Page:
|TPOAb, median, IU/mL||5.3 (5.0–8.2)||209 (37.0–491)||<0.001|
BMI, body mass index; FT3, free T3; FT4, free T4; TgAb, antithyrogloblin antibody; TPOAb, thyroperoxidase antibody; TSH, thyroid-stimulating hormone.
There was no difference between the two groups in FT3 and FT4 (both P > 0.05), but the TSH levels in the HT group (median: 3.33 IU/L, IQR: 2.30–5.03 IU/L) were significantly higher than those of healthy controls (median: vs 2.04 IU/L, IQR: 1.44–2.87 IU/L, P < 0.001). The levels of TgAb and TPOAb in the HT group (median: 289 IU/mL, IQR: 141–492 IU/mL for TgAb; median: 209 IU/mL, IQR: 37.0–491 IU/mL for TPOAb) were significantly higher than those in healthy controls (median: 10.0 IU/mL, IQR: 10.0–10.0 IU/mL, P < 0.001 for TgAb; median: 5.3 IU/mL, IQR: 5.0–8.2 IU/mL, P < 0.001 for TPOAb).
Serum Sema 5A levels in patients with HT and healthy controls
The levels of serum Sema 5A in patients with HT (median: 1.31 ng/mL, IQR: 1.17–1.57 ng/mL) were significantly higher than that in the control group (median: 0.91 ng/mL, IQR: 0.88–0.94 ng/mL, P < 0.001, Fig. 1). Further analysis revealed that serum Sema 5A levels both in eHT (median: 1.31 ng/mL, IQR: 1.03–1.51 ng/mL) and sHT (median: 1.30 ng/mL, IQR: 1.24–1.73 ng/mL) were significantly higher compared with that in the control group (both P < 0.001), but no significant differences were detected between eHT and sHT (P = 0.425). Moreover, serum Sema 5A levels were also positively associated with TgAb, TPOAb and TSH levels (r = 0.511, P < 0.001 for TgAb; r = 0.423, P < 0.001 for TPOAb; r = 0.349, P < 0.001 for TSH, Fig. 1). These relationships were also confirmed in linear regression analyses (P ≤ 0.001) (Table 3). No relationship between serum Sema 5A and FT3 (r = −0.058, P = 0.412) or FT4 (r = 0.019, P = 0.790) was found.
Linear regression analyses to analyse the associations between thyroid parameters (TSH, TPOAb and TgAb) and serum Sema 5A.
|Beta||95% CI||P value|
|Serum Sema 5A||1.337||0.55, 2.13||0.001|
|Serum Sema 5A||227.858||90.93, 364.79||0.001|
|Serum Sema 5A||103.101||50.14, 156.06||0.000|
BMI, body mass index; TSH, thyroid-stimulating hormone; TgAb, antithyrogloblin antibody; TPOAb, thyroperoxidase antibody; Sema 5A, semaphorin 5A.
The mRNA expression of Sema 5A and its receptors in HT patients
We further analyzed the RNA levels of Sema 5A and its receptors (plexin-B3 and plexin-A1) in PBMCs of HT patients. Consistent with serum Sema 5A levels, the mRNA expression of Sema 5A in the cases was significantly higher than that in the control group (P = 0.041). The relative amount of plexin-B3 mRNA was increased significantly compared to that of controls (P = 0.014), but no difference was found in the plexin-A1 mRNA expression between the groups (P = 0.438, Fig. 2).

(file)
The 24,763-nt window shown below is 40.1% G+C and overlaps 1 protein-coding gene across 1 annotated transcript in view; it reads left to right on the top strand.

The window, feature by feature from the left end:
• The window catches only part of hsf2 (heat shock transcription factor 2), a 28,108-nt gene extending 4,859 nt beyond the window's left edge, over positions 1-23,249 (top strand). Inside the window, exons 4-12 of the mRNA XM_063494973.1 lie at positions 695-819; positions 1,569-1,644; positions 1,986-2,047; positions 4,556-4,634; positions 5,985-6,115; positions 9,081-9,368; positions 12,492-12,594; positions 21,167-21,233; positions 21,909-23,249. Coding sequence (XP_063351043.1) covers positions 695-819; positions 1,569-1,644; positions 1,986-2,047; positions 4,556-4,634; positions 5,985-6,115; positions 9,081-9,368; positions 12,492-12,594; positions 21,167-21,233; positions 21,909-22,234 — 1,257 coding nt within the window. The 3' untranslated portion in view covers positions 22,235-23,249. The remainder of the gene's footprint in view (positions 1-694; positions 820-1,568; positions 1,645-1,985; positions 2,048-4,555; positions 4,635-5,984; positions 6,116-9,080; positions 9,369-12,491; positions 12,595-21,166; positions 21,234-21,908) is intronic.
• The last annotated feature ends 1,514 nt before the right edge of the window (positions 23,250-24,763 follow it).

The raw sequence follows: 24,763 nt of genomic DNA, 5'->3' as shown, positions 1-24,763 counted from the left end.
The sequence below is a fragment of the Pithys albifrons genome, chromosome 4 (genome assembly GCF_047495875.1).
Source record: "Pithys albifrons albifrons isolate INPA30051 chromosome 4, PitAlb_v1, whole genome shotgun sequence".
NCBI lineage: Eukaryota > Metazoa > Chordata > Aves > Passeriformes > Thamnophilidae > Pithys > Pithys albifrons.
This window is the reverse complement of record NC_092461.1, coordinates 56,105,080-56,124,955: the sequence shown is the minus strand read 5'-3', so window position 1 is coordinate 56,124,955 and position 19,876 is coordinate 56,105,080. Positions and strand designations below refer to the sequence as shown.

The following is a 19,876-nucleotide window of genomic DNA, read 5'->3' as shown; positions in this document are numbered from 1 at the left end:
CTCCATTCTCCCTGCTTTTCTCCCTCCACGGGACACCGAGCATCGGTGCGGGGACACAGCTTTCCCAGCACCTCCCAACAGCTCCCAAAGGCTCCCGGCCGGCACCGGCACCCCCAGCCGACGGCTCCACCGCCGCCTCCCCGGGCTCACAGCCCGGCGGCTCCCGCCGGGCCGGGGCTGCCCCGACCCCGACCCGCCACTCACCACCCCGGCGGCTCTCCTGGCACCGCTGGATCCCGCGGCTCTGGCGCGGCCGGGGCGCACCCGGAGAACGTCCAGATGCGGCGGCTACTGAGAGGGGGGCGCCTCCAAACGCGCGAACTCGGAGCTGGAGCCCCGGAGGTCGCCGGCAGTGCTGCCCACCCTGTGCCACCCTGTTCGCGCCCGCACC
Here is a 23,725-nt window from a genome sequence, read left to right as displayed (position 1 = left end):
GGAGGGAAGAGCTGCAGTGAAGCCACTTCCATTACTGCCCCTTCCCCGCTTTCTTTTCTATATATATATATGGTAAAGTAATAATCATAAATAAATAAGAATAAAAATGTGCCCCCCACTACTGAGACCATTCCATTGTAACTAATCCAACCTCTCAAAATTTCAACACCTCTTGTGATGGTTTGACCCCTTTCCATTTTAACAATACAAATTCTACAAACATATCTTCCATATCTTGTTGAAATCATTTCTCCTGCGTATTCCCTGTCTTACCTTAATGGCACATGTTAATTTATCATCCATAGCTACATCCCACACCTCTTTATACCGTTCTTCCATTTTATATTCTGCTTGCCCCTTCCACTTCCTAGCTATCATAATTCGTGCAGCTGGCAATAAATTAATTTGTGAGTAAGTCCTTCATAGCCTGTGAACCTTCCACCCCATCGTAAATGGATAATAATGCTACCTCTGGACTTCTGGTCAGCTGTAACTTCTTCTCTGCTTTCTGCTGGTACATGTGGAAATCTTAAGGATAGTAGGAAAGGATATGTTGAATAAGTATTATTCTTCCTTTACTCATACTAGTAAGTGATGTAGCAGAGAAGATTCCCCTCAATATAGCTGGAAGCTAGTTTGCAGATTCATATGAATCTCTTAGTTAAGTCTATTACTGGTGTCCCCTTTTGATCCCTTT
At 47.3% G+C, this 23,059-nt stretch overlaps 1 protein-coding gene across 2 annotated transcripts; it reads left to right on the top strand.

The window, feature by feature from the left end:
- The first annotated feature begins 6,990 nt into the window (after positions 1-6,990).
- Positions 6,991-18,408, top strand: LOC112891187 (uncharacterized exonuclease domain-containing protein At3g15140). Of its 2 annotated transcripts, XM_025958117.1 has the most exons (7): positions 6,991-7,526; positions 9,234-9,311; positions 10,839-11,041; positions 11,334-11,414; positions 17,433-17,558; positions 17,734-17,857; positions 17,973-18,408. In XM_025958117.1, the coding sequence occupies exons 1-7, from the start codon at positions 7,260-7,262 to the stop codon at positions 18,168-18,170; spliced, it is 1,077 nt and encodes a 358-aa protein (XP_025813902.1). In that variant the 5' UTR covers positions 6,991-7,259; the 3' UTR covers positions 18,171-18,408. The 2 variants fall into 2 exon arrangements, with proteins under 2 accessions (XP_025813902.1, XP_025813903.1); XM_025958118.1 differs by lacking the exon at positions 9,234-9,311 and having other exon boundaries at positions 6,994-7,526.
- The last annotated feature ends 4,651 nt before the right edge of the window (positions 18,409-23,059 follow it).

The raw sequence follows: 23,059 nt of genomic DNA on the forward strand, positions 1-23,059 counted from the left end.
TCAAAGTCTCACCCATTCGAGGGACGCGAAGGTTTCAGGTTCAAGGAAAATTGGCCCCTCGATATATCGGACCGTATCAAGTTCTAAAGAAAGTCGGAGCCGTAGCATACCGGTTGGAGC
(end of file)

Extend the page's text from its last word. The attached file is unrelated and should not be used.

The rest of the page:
The mRNA expression of IFN-γ, IL-4 and IL-17
We also investigated the mRNA expression of IFN-γ, IL-4 and IL-17. The mRNA expression of IL-17 was significantly increased in the HT group (P < 0.001). However, no difference was found between the groups in IFN-γ and IL-4 mRNA levels (P = 0.497 and P = 0.498, respectively). Spearman correlation analysis was performed to evaluate the association between serum Sema 5A and the mRNA expression of IFN-γ, IL-4 and IL-17. The results shown in Fig. 3 demonstrate that there was no correlation between serum Sema 5A and IFN-γ mRNA (r = −0.076, P = 0.590) or IL-4 mRNA (r = 0.074, P = 0.604), but it was statistically correlated with IL-17 mRNA (r = 0.442, P = 0.001).
ROC analysis of Sema 5A
ROC analyses were performed, and the areas under the curve (AUCs) of the ROC curve were used to assess the risk of HT based on the serum Sema 5A levels (Fig. 4). The AUC of the serum Sema 5A was 0.836 (95% CI: 0.778–0.884, P < 0.001) for all the participants. According to Youden’s index, the best cut-off value for serum Sema 5A was 1.054 ng/mL. The sensitivity and specificity were 79.35% and 96.40%, respectively.
In the present study, we reported for the first time the increased serum-soluble Sema 5A in patients with HT compared with healthy controls. Moreover, the elevated Sema 5A was correlated with IL-17 mRNA expression and thyroid auto-antibodies. Thus, Sema 5A may be involved in the immune response of HT patients.
Semaphorins were first identified as axon guidance molecules, and more than 20 types have been discovered to date (29). Increasing evidence has demonstrated the overlap and connection between nervous and immune systems (30). Several semaphorins, the so-called ‘immune semaphorins’, are essential in the regulation of immune system (31). Sema 4D, the first semaphorin found to have an immunomodulatory function (32) can activate B cells and dendritic cells (33). Sema 3A expressed in T cells was reported to inhibit T cell activation (34). In addition, a recent study demonstrated that Sema 7A strongly stimulated inflammatory responses of T cells and monocytes/macrophages in RA (21). However, whether Sema 5A is another immune semaphorin has not been demonstrated.